Forget going for a walk on the beach - how about a guided free snorkel trip to find marine life next to the shore?
One group called Experiencing Marine Reserves has already guided 130,000 people and is training the next generation of guardians of the sea.
Have you ever been to your favourite beach and really explored the shallows for sea life? It's amazing what you can find.
Well, one group is now putting on snorkel tours free for young and old at Reotahi Beach on Whangārei Heads.
It's the first marine reserve in the world created by a school. Experiencing Marine Reserves founder Samara Nicholas studied at Kamo School and worked with the kids there to set up what is now a nursery and a haven for the hunted. Snapper here are safe.
"They know that this is a sanctuary, I think so yes, yes, because they start off as juveniles and they get used to the area, because they know that we're not the threat," guide Ray Downing says.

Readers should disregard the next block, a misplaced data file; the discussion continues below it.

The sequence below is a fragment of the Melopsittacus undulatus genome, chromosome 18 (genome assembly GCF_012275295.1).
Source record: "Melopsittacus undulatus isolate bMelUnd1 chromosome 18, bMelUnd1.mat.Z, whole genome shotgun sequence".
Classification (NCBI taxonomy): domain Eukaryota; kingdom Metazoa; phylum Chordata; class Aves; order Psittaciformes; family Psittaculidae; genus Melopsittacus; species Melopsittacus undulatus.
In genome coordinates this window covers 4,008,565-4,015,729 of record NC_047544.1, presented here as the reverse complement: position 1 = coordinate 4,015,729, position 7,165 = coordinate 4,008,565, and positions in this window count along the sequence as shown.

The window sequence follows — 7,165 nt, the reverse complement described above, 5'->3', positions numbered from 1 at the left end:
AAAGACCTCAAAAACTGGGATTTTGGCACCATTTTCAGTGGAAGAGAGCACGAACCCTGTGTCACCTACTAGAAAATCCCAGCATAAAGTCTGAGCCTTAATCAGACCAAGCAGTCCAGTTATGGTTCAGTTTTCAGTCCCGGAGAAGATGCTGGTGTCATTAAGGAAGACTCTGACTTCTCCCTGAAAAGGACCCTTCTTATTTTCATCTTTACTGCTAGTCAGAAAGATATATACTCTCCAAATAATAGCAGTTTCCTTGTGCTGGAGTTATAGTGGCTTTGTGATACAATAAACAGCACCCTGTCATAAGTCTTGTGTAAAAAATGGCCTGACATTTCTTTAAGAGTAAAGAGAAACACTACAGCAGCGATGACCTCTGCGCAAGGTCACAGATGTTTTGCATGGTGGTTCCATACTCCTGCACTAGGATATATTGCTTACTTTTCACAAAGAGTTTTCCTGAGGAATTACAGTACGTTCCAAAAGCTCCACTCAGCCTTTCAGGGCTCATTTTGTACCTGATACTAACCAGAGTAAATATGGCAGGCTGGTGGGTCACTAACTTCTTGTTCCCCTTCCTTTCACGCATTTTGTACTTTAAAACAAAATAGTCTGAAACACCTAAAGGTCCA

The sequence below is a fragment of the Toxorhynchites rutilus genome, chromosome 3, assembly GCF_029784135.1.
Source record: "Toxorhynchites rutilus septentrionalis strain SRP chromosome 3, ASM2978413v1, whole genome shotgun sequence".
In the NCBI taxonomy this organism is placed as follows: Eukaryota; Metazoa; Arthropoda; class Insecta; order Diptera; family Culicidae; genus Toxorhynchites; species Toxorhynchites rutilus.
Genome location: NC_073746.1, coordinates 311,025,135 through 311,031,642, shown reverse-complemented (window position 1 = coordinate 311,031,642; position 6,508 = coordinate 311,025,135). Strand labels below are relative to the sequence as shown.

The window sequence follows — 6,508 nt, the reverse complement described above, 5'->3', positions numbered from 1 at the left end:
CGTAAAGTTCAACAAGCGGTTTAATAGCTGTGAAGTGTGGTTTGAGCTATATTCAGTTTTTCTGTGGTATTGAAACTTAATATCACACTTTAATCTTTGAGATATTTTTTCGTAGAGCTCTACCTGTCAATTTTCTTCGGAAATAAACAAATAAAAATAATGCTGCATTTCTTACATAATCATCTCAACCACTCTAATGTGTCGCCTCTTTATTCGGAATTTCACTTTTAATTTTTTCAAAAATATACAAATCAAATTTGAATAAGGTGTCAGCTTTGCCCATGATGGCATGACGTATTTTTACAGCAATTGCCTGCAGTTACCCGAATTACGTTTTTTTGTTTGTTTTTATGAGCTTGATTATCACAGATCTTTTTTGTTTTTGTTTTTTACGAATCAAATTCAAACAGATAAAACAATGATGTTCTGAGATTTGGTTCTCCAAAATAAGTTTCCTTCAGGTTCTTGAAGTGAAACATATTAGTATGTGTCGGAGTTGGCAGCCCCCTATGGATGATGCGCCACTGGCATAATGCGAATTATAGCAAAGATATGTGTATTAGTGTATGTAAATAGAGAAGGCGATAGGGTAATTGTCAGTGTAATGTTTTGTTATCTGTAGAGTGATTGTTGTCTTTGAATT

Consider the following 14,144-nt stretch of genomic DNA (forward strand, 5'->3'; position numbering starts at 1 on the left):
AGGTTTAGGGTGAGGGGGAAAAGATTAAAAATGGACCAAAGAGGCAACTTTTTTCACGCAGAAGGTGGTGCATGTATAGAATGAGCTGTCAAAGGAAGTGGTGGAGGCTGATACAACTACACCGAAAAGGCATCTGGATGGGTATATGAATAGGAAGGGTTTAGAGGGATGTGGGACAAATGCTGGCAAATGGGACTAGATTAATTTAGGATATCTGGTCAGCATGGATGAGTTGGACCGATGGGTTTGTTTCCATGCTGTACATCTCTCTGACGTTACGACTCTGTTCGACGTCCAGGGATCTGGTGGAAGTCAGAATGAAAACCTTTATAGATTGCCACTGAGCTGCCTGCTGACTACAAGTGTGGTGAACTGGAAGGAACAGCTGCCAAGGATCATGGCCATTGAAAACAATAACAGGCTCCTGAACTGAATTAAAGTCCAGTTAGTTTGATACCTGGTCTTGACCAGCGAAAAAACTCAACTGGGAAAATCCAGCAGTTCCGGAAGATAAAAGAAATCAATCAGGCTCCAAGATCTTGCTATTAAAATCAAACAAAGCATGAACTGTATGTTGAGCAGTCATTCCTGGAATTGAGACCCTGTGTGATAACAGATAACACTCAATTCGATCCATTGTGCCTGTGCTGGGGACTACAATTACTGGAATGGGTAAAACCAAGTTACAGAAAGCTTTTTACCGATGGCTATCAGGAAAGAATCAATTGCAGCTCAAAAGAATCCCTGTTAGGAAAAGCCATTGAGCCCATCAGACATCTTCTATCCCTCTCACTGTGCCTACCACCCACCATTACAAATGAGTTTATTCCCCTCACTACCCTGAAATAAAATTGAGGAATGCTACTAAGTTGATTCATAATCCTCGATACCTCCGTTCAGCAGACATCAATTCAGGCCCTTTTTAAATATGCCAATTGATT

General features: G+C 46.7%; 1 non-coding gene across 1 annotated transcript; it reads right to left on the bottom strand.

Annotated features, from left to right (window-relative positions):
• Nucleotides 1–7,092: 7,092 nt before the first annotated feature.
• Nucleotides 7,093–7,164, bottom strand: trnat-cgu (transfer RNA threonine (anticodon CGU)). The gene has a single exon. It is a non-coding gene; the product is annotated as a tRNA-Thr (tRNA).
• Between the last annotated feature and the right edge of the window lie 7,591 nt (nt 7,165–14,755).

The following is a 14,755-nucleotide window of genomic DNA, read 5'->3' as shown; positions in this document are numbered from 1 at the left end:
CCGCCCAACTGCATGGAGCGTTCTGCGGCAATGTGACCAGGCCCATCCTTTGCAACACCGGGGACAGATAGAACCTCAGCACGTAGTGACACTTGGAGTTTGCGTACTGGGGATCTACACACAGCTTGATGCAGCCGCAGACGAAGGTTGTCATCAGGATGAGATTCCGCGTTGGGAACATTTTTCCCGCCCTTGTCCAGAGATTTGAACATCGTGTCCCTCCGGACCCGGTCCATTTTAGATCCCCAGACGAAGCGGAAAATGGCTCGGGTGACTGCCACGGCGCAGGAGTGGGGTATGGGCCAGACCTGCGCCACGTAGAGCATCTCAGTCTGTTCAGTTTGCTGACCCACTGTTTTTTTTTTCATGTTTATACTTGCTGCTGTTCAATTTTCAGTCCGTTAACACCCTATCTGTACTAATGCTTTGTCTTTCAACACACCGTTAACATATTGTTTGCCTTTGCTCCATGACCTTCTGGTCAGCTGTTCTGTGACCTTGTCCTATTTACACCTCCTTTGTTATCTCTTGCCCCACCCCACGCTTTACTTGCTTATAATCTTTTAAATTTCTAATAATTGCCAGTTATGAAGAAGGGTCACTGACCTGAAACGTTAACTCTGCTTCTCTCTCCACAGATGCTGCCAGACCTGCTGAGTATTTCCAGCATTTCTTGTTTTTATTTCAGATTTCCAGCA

And it's a place where young people, in particular, learn to love the ocean.
"It's something different to be able to learn about it, want to protect it, because they've had that experience," Nicholas says.
And what an experience - a chance to see all kinds of sea creatures close to shore.
Downing, nicknamed 'Sting Ray', is an experienced guide with a knack for finding marine life amid outcrops and kelp.
"Just getting everyone inspired to, you know, get excited about the marine life, the reserve then hopefully become kaitiaki of the future," he says.
Guiding skills are being passed on to the next generation of guides who've learned how to pass on their love of marine life and the water.
"Definitely, especially back home, back out at Pātaua, we want to bring that out and show them that our place is beautiful," volunteer Brandy Henare says.
It was an unforgettable day for Finn Soury who overcame his last disastrous school trip.
"Last time I didn't really see anything because I dropped my snorkel," he says.
"This time I saw a pike fish... lots of little ones, triple fins, at least 100."
A hundred people enjoyed the first trip of the season.
"These events are all about communities being able to experience their local marine environment and fall in love with it and want to become kaitiaki of it themselves, guardians of the marine environment," Nicholas says.
A cohort of guardians growing ever stronger.